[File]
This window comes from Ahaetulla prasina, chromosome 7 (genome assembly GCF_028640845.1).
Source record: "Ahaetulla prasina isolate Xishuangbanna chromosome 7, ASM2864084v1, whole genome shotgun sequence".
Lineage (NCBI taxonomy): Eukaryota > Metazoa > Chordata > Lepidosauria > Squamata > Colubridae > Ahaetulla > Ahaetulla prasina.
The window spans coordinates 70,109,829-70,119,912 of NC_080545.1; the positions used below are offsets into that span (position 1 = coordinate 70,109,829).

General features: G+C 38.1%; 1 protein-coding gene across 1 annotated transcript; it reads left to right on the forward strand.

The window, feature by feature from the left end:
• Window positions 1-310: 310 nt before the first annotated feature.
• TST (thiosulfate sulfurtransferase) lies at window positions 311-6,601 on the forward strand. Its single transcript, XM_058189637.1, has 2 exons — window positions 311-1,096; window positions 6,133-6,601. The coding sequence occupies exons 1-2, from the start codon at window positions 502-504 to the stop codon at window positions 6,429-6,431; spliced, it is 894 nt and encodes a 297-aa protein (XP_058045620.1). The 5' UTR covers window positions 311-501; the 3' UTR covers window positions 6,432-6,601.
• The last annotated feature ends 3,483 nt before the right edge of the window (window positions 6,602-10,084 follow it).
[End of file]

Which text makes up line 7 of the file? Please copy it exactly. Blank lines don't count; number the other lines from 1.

• Window positions 1-310: 310 nt before the first annotated feature.